My writing is a bit of literature and history rolled together. Smile
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PostPosted: Thu Jun 19, 2014 9:30 pm    Post subject: Reply with quote
Hosokawa Gracia wrote:
...until foreigners bought (stole)...


Isn't that just a tad harsh Wink ? Ukiyo-e prints began to gain their popularity in the West when they were used as packing material for exports (especially ceramics). They were so disposable Japanese merchants thought no more of using them for filler than my wife does today when she uses our daily newspaper for the same purpose when she sends me stuff. Westerners unpacking shipments found them fascinating, however (just like I enjoy unballing the packing and checking out the news in Kyoto). One of the reasons so many Ukiyo-e survive today is because Westerners valued, loved and collected them, which in turn increased their popularity in Japan.

And there really wasn't much (if any) in the way of theft of Japanese art objects by Westerners during the Bakumatsu/Meiji period (unlike right after WWII where 'souvenir/treasure hunting/confiscating' was all the rage for a while). Unfortunately, many Japanese at the time in their haste to Westernize had so little regard for their own culture and heritage that they were only too happy to sell off scrolls, armor, swords, books, and other works of art to eager Westerners for next to nothing. Castles and temples were sold by the government to lumber dealers for virtually nothing-as low as $25 for the infrastructure of a large castle. I wouldn't call this stealing by Westerners as much as I would a shortsighted attitude by the government and people of Japan.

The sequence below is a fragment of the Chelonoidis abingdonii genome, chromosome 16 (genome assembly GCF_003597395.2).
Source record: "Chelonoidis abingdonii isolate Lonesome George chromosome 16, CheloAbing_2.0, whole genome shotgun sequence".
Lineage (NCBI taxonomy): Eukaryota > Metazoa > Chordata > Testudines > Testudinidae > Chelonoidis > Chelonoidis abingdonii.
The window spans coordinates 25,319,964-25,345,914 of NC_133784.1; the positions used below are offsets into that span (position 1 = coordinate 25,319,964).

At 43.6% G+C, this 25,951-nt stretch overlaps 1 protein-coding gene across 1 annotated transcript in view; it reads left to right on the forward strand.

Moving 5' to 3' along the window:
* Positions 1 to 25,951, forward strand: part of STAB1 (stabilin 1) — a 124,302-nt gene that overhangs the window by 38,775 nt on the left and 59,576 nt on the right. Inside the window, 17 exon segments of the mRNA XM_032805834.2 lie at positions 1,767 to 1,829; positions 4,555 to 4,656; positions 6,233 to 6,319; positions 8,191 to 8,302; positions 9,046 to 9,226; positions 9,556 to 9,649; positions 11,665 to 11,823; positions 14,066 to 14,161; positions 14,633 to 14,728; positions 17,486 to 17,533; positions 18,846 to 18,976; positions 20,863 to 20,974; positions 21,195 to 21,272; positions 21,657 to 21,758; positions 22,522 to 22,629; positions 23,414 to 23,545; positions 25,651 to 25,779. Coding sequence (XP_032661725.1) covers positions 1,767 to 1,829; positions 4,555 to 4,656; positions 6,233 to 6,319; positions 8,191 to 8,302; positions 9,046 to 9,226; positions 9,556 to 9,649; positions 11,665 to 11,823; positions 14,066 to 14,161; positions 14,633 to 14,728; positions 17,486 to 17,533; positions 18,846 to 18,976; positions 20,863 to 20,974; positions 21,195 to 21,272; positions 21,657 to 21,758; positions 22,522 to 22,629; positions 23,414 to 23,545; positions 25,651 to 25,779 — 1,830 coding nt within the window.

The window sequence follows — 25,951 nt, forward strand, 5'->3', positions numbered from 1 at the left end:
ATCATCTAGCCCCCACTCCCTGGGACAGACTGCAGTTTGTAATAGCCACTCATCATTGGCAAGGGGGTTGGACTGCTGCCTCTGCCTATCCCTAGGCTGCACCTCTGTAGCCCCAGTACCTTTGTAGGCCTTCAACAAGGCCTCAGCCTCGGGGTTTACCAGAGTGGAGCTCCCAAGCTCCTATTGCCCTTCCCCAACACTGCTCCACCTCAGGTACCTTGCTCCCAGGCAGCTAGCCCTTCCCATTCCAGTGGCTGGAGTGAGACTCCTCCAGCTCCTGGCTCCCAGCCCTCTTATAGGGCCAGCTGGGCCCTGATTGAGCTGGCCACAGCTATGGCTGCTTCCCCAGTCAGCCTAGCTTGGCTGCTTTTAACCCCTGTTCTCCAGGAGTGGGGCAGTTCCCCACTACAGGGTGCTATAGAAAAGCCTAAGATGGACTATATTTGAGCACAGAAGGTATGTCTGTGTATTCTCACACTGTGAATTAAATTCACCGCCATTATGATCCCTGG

As to Japan's sense of national identity during the Edo period, I liken it to the European Union of today. Each daimyo could pretty much run his 'state' the way he wanted without interference from the Bakufu (while having to follow certain rules of the Shogunate), and their people were generally not allowed to move out of their area. You would generally think of yourself as being from Satsuma, Aizu, Sendai, Osaka, or Edo rather than being from Japan.

And while I agree that "...The Tale of Genji, Heike Monogatari, the anthologies of waka, and the theater of Chikamatsu (were) part of the pride of many merchants who aspired to own art and write poetry in the Edo Period...", I'd point out that many of these merchants bought them for status reasons and in many cases couldn't even read them. While low in status on the official hierarchy, merchants who could afford this stuff actually had a good deal of practical rank and status, putting them among the elite. These works were written in archaic language that the commoners couldn't understand. I find merit in the argument that they didn't begin to find traction among the non-elite until they began to be put in venacular form in the late Edo period.
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PostPosted: Sat Jun 21, 2014 7:31 am    Post subject: Reply with quote
Tatsunoshi: "One of the reasons so many Ukiyo-e survive today is because Westerners valued, loved and collected them, which in turn increased their popularity in Japan."

I agree with you. That was basically what I was saying. I just added the word 'stole' to be realistic about what some the riff-raff living in Yokohama may have done. Smile Take the word 'stole' out and we are on the same page.

Tatsunoshi: "As to Japan's sense of national identity during the Edo period, I liken it to the European Union of today. Each daimyo could pretty much run his 'state' the way he wanted without interference from the Bakufu (while having to follow certain rules of the Shogunate), and their people were generally not allowed to move out of their area. You would generally think of yourself as being from Satsuma, Aizu, Sendai, Osaka, or Edo rather than being from Japan."

Well, that's true to a certain extent, but even if there wasn't a concept of 'a nation state' until Meiji, when samurai fought against the Mongols in the Kamakura Era, or when Hideyoshi's forces invaded Korea, their samurai were from different hans, but must have had pride in their united identity as a country and a race, not only their han. And even now that mentality of 'them and us' is naturally very much alive in Japan (as other countries).